The Coronavirus Business Interruption Loan Scheme (CBILS) is a loan scheme that was announced by the Chancellor, Rishi Sunak, during the 2020 Budget and has been set up to help small and medium-sized enterprises (SMEs) that are struggling with cash flow because of revenues that have been deferred or lost due to the coronavirus (COVID-19) pandemic outbreak. The loans are being offered on generous terms to support SMEs.
The Chancellor pledged to give interest-free loans of between £1,000 up to £5 million to companies with revenue of less than £45 million to help them weather the coronavirus outbreak, with the Government guaranteeing banks up to 80% of the value of what was borrowed.
Cash flow disruption
The CBILS provides financial support to smaller businesses across the UK that are losing revenue, in particular for businesses which have or will have their cash flow disrupted by lost or late income as a result of the COVID-19 outbreak.
Package of government support
The scheme is a part of a wider package of government support for UK businesses and employees. The British Business Bank operates the CBILS via its accredited lenders. Finance terms are up to six years for loans and asset finance facilities.
For overdrafts and invoice finance facilities, terms are up to three years. Interest and fees for the loans will be paid by the Government for the first 12 months.
There are over 40 lenders currently working to provide finance. They include:
Smaller specialist local lenders
A lender can provide up to £5 million in the form of:
To be eligible to apply through this CBILS, your business must:
Be based in the UK
Have an annual turnover of no more than £45 million
To be eligible to get finance through this scheme, your lender must:
Confirm that, based on your proposal, if it were not for the coronavirus disruption, you’d have a viable business that meets the lender’s normal lending requirements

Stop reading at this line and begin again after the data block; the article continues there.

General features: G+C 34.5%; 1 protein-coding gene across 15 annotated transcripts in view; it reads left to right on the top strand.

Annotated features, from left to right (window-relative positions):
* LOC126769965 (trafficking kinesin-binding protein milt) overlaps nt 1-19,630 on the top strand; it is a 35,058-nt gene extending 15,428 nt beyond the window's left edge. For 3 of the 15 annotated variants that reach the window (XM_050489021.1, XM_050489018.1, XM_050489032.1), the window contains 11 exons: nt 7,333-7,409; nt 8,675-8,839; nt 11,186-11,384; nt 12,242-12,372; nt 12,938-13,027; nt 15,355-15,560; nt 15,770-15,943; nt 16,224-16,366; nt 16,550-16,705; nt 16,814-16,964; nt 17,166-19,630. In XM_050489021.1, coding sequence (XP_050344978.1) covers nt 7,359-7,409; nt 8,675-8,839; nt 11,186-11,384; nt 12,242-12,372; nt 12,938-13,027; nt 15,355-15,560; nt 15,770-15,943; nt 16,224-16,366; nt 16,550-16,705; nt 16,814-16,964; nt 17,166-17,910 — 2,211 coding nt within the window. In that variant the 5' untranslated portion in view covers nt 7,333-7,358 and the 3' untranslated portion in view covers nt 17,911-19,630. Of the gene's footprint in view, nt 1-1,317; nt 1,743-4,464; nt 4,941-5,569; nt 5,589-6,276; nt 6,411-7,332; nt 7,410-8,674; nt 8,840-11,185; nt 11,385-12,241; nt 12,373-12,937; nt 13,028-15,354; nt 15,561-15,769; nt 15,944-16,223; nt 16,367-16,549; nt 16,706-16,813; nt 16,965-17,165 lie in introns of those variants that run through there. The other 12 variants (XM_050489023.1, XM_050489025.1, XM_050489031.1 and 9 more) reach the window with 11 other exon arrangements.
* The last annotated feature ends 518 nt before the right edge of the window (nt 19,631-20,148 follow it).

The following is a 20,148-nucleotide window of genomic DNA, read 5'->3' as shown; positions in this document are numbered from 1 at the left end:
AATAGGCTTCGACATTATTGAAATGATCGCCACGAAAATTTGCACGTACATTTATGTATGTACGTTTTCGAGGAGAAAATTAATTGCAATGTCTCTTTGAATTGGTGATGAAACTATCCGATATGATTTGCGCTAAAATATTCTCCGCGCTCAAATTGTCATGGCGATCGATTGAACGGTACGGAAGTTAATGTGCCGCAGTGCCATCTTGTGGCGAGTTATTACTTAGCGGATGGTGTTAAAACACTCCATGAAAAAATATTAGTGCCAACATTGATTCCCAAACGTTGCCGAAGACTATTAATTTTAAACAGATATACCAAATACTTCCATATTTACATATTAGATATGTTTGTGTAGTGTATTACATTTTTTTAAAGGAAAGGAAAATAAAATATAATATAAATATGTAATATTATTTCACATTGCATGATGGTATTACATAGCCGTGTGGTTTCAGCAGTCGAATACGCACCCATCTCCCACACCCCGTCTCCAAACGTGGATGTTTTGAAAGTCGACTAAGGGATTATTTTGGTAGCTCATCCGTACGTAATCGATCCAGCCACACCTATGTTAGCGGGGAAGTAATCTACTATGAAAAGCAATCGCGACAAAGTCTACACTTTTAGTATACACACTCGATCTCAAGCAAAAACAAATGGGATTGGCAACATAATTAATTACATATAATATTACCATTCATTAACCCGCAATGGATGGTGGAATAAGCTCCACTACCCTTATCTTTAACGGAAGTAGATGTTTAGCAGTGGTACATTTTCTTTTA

Believe that with the finance you get from the CBILS, you’ll be able to stay in business and continue trading in the short or medium term
If you’re not sure if your lender would decide you’re eligible, you can apply anyway. If a lender can offer finance on their normal terms without the CBILS, they will.
CBILS gives the lender a government-backed guarantee for the loan repayments to encourage more lending. The borrower still remains fully liable for the debt, but the big four banks have agreed that they will not take personal guarantees as security for lending below £250,000 under CBILS.
Generally, lenders have a strict set of criteria they use to decide whether to offer credit to businesses. In this coronavirus emergency situation, the Government wants to help small businesses so they’re giving selected lenders a guarantee on 80% of the money they lend, up to an overall cap per lender.
As the borrower, your business is still 100% liable for the debt, it’s just that the Government is helping to turn your lenders no into a yes.
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